How Do I Homeschhol? I will state that I do not do it alone and have the best of all worlds when it comes to homeschooling. We are part of a charter that offers her age group and a class room two days a week. It is a public school that she got in through a lottery, in her entry to Kindergarten year. There were 80 applicants and 18 seats open according to the lady I spoke to in the office. And she was one of the names “picked out of a hat.”
So what does she do the rest of the week? The Charter has a Wiki/intranet that tells us the things we are to cover from home. These are state and federal educational requirements that need to be met. Easy peasy. But we don’t stop there. Here is what she does at “home” or away from the Charter’s 2 days:
Monday: Mad Science class, Jr. Gaming & Programming class, Thread Arts class (each an hour and received via the Charter through a lottery).
Tuesday: At home on the Charter’s Wiki doing Language Arts, Math, and History. On top of that, Surgery Squad and Brain Pop and her numerous educational apps on her iPad. Her teacher has given us the books and curriculum for 2nd grade Language Arts to use instead. She has also advised that we take up a more advanced math curriculum than Saxon Math but have opted to stay with it and just go at a faster pace.
Wednesday/Friday: Full day at Charter 8:00 am – 230pm with kids her age and grade.
Thursday: Science 2 U (K-3rd grade), Considering Gods Creation Science (3-6th grade), Tapestry of Grace History (K-3rd grade), AB Art (K-5th grade)
Friday: Full day at Charter 8:00 am – 230pm with kids her age and grade.
Saturday: “Free to learn anything she wants” day and naturally she chooses educational pursuits. She is 6 year old and does partake in games tailored for her age on her MacBook and ipad, (some what I may think is meaningless and does nothing to advance her), but I keep in mind that she’s a little girl, she’s 6. She enjoys her app that lets her cut hair just as much as formulating monsters to fill her Monster Elements Table =)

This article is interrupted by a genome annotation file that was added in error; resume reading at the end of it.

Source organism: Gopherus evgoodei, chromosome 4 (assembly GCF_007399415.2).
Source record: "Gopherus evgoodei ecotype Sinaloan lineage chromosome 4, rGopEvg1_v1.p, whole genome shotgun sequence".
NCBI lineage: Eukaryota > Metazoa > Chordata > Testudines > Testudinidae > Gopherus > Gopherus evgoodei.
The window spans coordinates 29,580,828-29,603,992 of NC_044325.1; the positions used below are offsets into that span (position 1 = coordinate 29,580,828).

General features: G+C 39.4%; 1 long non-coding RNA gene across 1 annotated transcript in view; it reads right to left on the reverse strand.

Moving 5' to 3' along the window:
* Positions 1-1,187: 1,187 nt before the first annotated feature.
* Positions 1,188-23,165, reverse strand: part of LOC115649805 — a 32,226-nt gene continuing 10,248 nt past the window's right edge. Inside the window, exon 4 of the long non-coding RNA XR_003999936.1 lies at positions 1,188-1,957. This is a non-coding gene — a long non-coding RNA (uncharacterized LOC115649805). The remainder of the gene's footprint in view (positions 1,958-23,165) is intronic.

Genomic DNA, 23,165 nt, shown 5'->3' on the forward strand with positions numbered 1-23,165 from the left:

Sunday: Family day and church day. She looks forward to this day every week. She loves her Sunday school class, loves God, and the people she interacts with. This and Thursdays are her favorite days, she says. Our day is spent at farmer’s markets, at the park, or lounging at home just like any other typical family.
Any given day: Field trips are plenty because we have that flexibility to do them. Museums during regular school hours? Sure! Watch Disney’s Frozen at 11 am on a Tuesday with other homeschooled kids? Sure, why not?
So if there be any wonder if she is learning something being home schooled with me, or get enough socialization, she is.
What about college?
As I write this, I come across this article: http://www.usnews.com/education/high-schools/articles/2012/06/01/home-schooled-teens-ripe-for-college
Though I have learned that homeschooling is the best way to feed my daughter’s academic abilities, a top-tier college is not our primary goal – but a love of life-long learning and personal development is.
My husband and I don’t really care for pushing a college route on her as many parents rightfully do so on their child. We actually secretly prefer her to be doing her own thing, perhaps be an entrepreneur, a creator of something, a creator of jobs for others and not an employee, living with great ability and skill to interact well with the world around her in confidence. It is these things that will get her further in life and into what ever interests her. Like homeschooling, we want her to have the ability to chart her course in life, to her liking.
With that said, if a top tier college is what she desires, and still wants to be a surgeon later as she does now at age 6, I don’t doubt that she will have many options and will have a well funded 529 ready for use because we didn’t shut her off from that possibility either.
So there it is – Why and how we homeschool. So, If I ask you, “Why do you (or do not) homeschool?” What says you?